The Little Village Survey

Little Village

Little Village, a neighborhood on the south side of Chicago, is the largest Mexican community in the Midwestern United States. Previously a Czech immigrant neighborhood, the community experienced ethnic residential succession between 1970 and 2000. In 1970, Hispanics constituted only 33 percent of the neighborhood population, which numbered approximately 63,000 residents. During the next thirty years not only did the Hispanic population increase in absolute terms, but the Mexican share rose, making them the dominant group. According to Census 2000, 83 percent of Little Village's 91,000 residents are Hispanic. A steady influx of immigrants from Mexico, coupled with the exodus of the white population transmogrified the entire community into a bustling hub for commerce described by the Wall Street Journal (7 May 1997) as "surpassed in Chicago's business volume only by the Magnificent Mile."

The process of residential succession produced a critical mass of ethnic consumers, which created a crucial market precondition for the development of an ethnic economy. Although Mexican business owners predominate in Little Village, the local business sector is ethnically heterogeneous. The Little Village Surveys (described below) revealed that three in four Little Village establishment owners are of Hispanic origin, the majority of these Mexican immigrants. Koreans represent 12 percent, Middle-Eastern and other South-Asians (Indian and Pakistani) 5 percent, and non-Hispanic whites 7 percent of Little Village business owners.

The Little Village Survey (LVS)

The Little Village Survey consists of business and household surveys. Each is described briefly below and in the linked flow charts. We also have a list of publications.

The Business Survey

The business survey is based on a stratified random sample of establishments that were in operation during the spring of 1994. Canvassing of the neighborhood and local mall yielded approximately 1120 business establishments that were stratified according to primary type of industry, product, or service. Professional services, such as lawyers and medical services, were not sampled for theoretical reasons. Both the process and formal requirements for self-employment in medicine and law are sufficiently different from those related to small business formation. Thus, our sample represents all services EXCEPT legal and medical services.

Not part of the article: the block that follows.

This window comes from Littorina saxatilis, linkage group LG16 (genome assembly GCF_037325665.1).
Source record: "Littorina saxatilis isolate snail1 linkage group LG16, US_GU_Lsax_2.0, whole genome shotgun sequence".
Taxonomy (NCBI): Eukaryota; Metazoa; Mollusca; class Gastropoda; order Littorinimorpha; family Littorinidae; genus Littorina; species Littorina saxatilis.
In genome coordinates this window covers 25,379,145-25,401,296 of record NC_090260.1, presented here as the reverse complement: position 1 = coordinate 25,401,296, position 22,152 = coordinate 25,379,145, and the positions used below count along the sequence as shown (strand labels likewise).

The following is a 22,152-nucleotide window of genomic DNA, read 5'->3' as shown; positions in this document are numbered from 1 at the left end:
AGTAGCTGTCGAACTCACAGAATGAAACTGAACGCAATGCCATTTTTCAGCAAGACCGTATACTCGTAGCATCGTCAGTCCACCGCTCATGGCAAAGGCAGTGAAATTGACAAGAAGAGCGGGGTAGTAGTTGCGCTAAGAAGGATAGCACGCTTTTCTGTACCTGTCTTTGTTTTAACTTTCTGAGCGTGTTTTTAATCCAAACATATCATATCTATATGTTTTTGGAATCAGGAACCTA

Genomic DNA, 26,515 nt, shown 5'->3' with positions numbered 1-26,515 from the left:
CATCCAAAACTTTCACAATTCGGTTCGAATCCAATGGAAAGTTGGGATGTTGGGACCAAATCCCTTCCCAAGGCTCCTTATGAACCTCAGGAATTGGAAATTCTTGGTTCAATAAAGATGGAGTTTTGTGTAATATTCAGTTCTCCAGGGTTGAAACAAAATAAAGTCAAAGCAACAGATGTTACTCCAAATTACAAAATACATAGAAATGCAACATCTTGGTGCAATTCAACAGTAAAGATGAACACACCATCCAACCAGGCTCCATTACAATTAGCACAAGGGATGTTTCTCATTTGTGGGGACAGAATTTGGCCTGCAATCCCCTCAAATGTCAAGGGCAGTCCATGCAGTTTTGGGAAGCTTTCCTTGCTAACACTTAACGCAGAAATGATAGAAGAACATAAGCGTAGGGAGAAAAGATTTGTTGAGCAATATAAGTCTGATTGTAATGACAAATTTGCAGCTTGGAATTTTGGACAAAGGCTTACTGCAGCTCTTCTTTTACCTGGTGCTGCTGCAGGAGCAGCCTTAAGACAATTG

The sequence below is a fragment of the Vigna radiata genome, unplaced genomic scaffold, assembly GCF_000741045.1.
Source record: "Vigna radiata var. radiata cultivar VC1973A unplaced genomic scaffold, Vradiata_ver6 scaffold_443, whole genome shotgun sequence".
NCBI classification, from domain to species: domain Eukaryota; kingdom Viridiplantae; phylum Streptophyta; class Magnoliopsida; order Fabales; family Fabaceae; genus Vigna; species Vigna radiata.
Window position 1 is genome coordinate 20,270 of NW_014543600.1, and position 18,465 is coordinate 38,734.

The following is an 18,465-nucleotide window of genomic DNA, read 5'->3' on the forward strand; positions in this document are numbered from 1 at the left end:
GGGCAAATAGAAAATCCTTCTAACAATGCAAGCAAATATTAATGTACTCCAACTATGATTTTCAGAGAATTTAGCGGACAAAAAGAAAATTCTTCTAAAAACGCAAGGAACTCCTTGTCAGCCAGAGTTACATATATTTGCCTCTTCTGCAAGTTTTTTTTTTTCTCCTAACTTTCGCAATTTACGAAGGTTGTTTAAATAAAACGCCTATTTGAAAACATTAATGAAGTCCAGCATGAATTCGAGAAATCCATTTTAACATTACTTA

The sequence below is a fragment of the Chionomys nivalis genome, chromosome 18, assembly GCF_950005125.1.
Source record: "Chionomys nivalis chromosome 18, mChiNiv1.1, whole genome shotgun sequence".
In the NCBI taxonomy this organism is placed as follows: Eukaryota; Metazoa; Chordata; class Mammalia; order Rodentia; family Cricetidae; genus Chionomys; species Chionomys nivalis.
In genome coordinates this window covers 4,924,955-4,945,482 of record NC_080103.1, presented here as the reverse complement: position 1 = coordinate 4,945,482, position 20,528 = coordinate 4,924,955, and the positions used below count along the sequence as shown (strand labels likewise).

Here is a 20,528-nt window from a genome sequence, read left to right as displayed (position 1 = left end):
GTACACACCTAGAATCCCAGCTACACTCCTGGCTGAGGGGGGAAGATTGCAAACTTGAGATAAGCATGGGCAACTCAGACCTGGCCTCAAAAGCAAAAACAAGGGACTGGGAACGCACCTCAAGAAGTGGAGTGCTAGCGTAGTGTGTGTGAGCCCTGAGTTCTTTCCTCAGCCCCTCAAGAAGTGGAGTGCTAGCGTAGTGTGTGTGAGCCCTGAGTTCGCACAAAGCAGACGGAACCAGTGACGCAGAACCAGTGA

Relatively uncommon businesses, such as bridal shops, bakeries, iron works product stores, and factories were sampled at a rate of 100 percent. Relatively abundant enterprises, like restaurants, bars, auto repair shops, and hair salons were sampled at a rate of 35 percent. All remaining establishments were sampled at a rate of 50 percent. The unequal sampling rates were imposed for cost considerations and to ensure adequate numbers of uncommon businesses. Weights inverse to the sampling ratio must be applied to represent the universe of business enterprises.

A total of 244 business interviews were completed, for a 70 percent response rate. Of these 162 were Mexican immigrant merchants and 28 were Korean immigrant owners. This is a highly successful response rate given that we insisted on interviewing owners and declined to conduct interviews with managers or other employees. If a business had multiple owners, only one was interviewed. The questionnaire solicited information about household and respondent characteristics and measured inputs for business start-up, including sources of capital, use of credit, family members' participation, employee and client attributes, characteristics of suppliers, ethnic composition of social networks, and organizational participation. The uniqueness of the instrument resides in items that reveal how ethnicity influences the creation and development of businesses through multiple social and economic domains. The flow chart describes the sampling design.

The Household Survey

The household survey began with a listing of the 300 blocks, from census tracts 3005-3020*, that constitute Little Village. Our boundaries for Little Village exclude census tracts 3001-3004 which are included in the South Lawndale Community Area because these tracts are separated from the tracts 3005-3020 by a major road and the residents of these tracts are predominantly African American. A 10 percent random sample yielded 30 blocks, consisting of approximately 2100 dwellings. After listing the addresses, we drew a random sample of dwellings. Of these, just over 325 households were interviewed, for a response rate of 73 percent of eligible households in the sample (450). The flow charts describe the sampling design.

Location of Data and Documentation

You can click here

for a file list for both the Business and Household surveys. Currently, data only for the Business survey is available; we are in the process of preparing the Household data for publication.

* Our boundaries for Little Village exclude census tracts 3001-3004 which are included in the South Lawndale Community Area.